Old horizontal grille gives way to new bull-nose grille.
First year for parking lights... introduced with new grille.
The two-piece windshield is replaced with modern one-piece curved glass.
Dash instruments and steering wheel changed to modern design.
Bed redesigned, and top rails are now flat, not sloped like previous models.
Taillights are now round.
Rear bumper is an option since 1951, but is now dropped in center to make room for new license plate location.
Hydra-Matic transmission available in trucks for first time.
Two-tone cabs available for first time as an option, but only with white top and only on more deluxe cabs. Full wheel covers now available as an option.
Serial #'s, H 1/2 ton, J 3/4 ton, L 1 ton, etc...
First year for open drive shaft on pickup and panel truck.
Final year for 6-volt system.
- 1947-50 trucks had standard chrome bumpers on front and rear.
- 1947-49 trucks had large fuse block on firewall.
- 1947-50 trucks had driver-side vent.
- 1947-49 trucks had lever-action shocks.
- 1947 to mid-year 1949, cab opening windlace seal attached to cab with a metal retainer. Mid-year 1949, GM installed a track with a new style windlace that slid into the track.
- With 1955 and earlier trucks, the raised letters on the tailgate were not a contrasting color, but were body color.
- Prior to 1955, dark green was the standard paint color, with other colors being available as a non-cost option.
- During 1947-48, the Chevrolet painted grille bars and "back splash" bars were body color. In addition, the leading edge of each painted outer bar had a horizontal stripe matching the cab stripe. On the 1949-51 Chevrolet, with a painted grille, the "back splash" bar was white. In 1952-53 this changed to light gray to match hubcaps and bumpers. On chrome grilles, only the outer bar was plated. The "back splash" bar was as the painted grille.
- The bed planks were not varnished or given a related finish to show off the wood grain. Trucks were produced for work and the planks were normally painted black on the 1955 and earlier. After this, they were body color or black. This better protects the wood.
- The bed planks have not been oak since the late 1930’s. From then to the newer GM step pickups, the wood is hard yellow pine.
- Rear bumpers were an option on most new stepside trucks. When this item was not ordered with the new pickup, the license plate bracket was on the left side and protected by the bed. The license was only at the center with a factory installed bumper.
- From 1939 and up, the GMC six cylinder was a high pressure insert bearing engine - initially 228 and 248 cubic inches. Chevrolet did not adopt the full insert bearing engine until 1954. This results in their similar appearing dash clusters having an exception of maximum oil pressure gauge reading of 60# or 80# for GMC and 30# for Chevrolet.
- Almost all Canadian built GMC pickups prior to 1953 used the Chevrolet 216 engine, not the 228 and 248 GMC type placed in U.S. trucks. The Canadian Chevrolet using the larger GMC 228 and 248 was the "Maple Leaf"!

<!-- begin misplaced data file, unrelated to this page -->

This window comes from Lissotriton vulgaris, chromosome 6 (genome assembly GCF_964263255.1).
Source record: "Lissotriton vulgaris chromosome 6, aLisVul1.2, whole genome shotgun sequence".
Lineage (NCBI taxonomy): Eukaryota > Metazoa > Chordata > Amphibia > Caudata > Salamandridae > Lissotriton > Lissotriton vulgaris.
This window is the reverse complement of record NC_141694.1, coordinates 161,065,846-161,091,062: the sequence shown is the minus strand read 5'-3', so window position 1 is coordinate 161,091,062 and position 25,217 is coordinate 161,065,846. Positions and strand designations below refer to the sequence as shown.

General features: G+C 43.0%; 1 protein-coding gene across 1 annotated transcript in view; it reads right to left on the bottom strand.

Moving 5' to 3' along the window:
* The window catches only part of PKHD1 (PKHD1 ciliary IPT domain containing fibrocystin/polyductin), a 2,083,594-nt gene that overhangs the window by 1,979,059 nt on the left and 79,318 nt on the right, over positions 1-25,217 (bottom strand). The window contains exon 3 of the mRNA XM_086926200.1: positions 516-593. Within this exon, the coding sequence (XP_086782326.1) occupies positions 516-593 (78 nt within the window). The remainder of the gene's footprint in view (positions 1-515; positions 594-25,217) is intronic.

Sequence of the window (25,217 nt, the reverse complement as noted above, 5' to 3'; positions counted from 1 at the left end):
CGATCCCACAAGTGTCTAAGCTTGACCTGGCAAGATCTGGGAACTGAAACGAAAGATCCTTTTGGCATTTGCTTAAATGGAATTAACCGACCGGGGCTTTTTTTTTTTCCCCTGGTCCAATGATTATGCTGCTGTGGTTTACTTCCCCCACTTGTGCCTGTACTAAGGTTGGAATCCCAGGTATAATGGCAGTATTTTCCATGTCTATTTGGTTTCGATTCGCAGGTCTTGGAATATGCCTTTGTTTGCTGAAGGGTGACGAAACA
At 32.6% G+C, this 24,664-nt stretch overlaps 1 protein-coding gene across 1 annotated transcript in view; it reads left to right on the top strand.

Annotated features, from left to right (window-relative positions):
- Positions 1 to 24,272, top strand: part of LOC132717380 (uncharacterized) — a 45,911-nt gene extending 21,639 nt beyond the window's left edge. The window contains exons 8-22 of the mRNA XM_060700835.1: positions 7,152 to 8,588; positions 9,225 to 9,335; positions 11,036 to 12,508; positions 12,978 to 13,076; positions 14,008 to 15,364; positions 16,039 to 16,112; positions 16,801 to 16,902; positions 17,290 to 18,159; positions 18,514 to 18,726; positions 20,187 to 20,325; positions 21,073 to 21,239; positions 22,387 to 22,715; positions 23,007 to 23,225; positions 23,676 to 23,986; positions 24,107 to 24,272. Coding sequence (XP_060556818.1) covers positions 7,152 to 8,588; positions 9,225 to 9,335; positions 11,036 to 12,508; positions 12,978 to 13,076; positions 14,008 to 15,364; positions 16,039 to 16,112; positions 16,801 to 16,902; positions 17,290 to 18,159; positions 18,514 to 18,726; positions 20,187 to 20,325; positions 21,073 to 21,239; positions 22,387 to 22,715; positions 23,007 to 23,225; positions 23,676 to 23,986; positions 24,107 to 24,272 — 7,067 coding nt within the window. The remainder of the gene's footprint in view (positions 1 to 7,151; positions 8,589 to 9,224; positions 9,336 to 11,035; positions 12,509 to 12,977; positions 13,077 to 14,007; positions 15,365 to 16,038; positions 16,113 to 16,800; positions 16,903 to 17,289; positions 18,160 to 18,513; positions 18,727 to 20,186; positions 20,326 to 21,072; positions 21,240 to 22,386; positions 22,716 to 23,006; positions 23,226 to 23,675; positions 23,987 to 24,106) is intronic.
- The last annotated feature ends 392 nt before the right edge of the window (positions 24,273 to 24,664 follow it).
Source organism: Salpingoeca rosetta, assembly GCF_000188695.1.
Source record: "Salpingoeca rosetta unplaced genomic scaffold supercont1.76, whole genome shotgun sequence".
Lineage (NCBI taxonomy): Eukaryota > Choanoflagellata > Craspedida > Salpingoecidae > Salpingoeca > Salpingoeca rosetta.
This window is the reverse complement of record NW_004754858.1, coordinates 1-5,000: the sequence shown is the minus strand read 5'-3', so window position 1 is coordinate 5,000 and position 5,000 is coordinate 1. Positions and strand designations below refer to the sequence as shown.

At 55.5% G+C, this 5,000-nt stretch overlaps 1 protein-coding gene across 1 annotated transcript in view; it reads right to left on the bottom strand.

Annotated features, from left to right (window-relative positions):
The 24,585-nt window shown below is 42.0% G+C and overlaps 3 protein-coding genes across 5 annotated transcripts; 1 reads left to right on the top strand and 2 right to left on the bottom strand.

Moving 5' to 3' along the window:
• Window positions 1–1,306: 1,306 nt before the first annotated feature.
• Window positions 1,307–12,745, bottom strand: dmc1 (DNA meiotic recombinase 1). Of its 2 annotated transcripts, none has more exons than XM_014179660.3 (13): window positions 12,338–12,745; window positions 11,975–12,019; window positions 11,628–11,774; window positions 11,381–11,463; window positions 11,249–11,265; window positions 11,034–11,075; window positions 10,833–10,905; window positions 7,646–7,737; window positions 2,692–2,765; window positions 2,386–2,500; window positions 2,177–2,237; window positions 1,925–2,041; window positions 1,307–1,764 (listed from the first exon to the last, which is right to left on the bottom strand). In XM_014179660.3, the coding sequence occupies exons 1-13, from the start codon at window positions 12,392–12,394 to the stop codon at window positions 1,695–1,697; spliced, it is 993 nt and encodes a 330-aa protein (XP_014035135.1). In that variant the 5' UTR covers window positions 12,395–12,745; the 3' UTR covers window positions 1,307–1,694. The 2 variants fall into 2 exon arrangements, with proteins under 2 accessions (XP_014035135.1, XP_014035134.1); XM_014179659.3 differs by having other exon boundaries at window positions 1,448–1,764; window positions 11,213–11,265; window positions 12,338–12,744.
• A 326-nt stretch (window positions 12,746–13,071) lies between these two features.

- Between 1947-53 on light trucks, the cabs and fenders were the same color. On this series, two-tone cabs were not available until 1954. Only then was a white top available as an option and only on the more deluxe cabs.
- Most 1/2 ton pickups prior to 1955 used 16" wheels not 15" or 14".
- Radios were first available as an "in dash" option on the 1947 "Advance Design" body style.
- Right taillights were an option until the late 1950's.
- Full wheel covers were not available until 1954 and then only as an option.
- On the 1947-55 series, the door panels match the seat material. They are not similar to the headliner cardboard.
- Shortages during the Korean War are the primary reasons for the eliminating of bright work on the 1952 and 1953 truck. Therefore, painted items on these trucks included: hub caps, bumpers, grille, radio speaker horizontal trim, glovebox door, etc. Interior window cranks and wiper knobs changed to maroon plastic.
- The cabs on both the pickups and the larger trucks are the same. The front fenders must be different due to the increase in tire size on the larger trucks. On 1947-59 trucks, even the hoods and grilles are larger to adapt to these bigger fenders.
- The GMC with six-volt system uses a positive ground electrical system. Chevrolet uses negative ground.
- The GMC and Chevrolet pickups share bodies, most suspension, transmissions, etc. - not engines, grilles, tailgates, exterior colors, or hub caps.
- Early trucks were titled on either the body ID plate or engine number. If your title used the engine number and it has been replaced over the years, you may have major problems in selling or licensing.
- The famous Chevrolet high pressure 235 engine was used between 1954 and 1962. It's big brother, with some larger internal parts, was the 261 engine. A low pressure Chevrolet 235 was available on larger trucks only between 1941 and 1953. This earlier 235 has little interchange in common with it's later 235 relative.
- Whitewall tires were not available from the factory prior to 1955.